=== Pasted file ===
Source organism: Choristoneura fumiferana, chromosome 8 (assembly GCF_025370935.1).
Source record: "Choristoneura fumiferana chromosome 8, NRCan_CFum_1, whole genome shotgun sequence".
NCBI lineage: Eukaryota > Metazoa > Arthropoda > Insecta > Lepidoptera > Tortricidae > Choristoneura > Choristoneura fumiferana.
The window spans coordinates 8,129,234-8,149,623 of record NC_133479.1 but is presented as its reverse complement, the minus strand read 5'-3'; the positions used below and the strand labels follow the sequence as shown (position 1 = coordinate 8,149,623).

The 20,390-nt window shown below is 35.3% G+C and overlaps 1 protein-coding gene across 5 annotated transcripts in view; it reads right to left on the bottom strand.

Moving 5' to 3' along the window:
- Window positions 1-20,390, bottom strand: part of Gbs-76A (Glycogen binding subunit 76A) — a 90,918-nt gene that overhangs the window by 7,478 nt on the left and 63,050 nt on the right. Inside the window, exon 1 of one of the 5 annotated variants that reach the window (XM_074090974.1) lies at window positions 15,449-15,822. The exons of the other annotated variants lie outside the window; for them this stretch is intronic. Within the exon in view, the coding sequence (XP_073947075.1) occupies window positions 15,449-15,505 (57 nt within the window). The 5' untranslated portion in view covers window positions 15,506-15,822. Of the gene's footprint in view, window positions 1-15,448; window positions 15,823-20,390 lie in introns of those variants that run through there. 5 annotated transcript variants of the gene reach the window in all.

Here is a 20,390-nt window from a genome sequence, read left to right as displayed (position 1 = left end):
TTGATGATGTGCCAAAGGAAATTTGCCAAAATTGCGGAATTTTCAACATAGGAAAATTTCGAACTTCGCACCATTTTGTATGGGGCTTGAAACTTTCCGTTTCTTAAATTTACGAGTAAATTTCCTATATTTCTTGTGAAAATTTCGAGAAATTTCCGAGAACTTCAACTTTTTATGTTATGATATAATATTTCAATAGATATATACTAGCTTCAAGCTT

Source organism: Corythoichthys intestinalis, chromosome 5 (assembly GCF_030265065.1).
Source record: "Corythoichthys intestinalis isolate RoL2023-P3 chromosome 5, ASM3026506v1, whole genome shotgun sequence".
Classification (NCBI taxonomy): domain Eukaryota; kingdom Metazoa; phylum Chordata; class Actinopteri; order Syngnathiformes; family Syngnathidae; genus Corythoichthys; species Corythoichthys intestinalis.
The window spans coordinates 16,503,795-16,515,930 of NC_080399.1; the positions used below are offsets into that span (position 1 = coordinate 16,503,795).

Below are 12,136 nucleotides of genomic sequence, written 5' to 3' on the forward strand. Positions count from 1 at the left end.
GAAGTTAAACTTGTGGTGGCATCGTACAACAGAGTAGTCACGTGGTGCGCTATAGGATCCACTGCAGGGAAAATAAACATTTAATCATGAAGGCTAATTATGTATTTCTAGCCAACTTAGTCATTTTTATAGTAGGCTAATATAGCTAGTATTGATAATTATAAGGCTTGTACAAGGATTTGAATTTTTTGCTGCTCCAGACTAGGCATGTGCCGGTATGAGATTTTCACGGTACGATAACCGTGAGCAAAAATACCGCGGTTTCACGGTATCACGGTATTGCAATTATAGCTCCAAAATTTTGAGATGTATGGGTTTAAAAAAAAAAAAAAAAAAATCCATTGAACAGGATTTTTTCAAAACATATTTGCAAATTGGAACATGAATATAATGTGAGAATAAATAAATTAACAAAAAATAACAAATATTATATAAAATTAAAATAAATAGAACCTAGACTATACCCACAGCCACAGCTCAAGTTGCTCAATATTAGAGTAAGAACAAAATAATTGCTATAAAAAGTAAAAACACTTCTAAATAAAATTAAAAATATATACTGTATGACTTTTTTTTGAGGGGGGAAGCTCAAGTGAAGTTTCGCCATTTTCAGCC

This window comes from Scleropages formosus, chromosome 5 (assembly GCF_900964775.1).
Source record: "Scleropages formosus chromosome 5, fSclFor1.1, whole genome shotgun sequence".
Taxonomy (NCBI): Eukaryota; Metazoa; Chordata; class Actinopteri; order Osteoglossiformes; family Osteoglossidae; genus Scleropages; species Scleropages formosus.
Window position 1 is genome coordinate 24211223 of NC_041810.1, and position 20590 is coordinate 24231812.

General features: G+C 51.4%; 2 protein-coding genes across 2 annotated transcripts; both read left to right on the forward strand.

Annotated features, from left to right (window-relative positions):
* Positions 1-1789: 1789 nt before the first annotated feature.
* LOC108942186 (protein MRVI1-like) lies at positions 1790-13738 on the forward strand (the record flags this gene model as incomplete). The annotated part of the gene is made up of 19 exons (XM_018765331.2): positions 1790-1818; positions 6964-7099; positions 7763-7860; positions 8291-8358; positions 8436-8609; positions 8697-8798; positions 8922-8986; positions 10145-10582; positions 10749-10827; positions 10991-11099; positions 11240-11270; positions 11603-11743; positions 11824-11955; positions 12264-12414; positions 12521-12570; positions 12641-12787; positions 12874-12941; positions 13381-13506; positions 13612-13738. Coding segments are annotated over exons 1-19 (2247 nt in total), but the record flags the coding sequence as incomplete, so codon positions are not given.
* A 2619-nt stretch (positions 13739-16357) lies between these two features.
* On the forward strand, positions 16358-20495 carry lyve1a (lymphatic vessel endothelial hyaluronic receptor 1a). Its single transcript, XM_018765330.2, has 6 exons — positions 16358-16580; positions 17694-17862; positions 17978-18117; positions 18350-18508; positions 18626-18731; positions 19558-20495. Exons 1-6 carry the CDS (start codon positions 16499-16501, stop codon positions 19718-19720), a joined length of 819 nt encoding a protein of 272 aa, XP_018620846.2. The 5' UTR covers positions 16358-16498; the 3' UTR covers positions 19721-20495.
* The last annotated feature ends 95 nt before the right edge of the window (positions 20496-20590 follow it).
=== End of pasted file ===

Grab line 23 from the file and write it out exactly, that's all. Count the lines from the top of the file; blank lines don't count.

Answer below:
* LOC108942186 (protein MRVI1-like) lies at positions 1790-13738 on the forward strand (the record flags this gene model as incomplete). The annotated part of the gene is made up of 19 exons (XM_018765331.2): positions 1790-1818; positions 6964-7099; positions 7763-7860; positions 8291-8358; positions 8436-8609; positions 8697-8798; positions 8922-8986; positions 10145-10582; positions 10749-10827; positions 10991-11099; positions 11240-11270; positions 11603-11743; positions 11824-11955; positions 12264-12414; positions 12521-12570; positions 12641-12787; positions 12874-12941; positions 13381-13506; positions 13612-13738. Coding segments are annotated over exons 1-19 (2247 nt in total), but the record flags the coding sequence as incomplete, so codon positions are not given.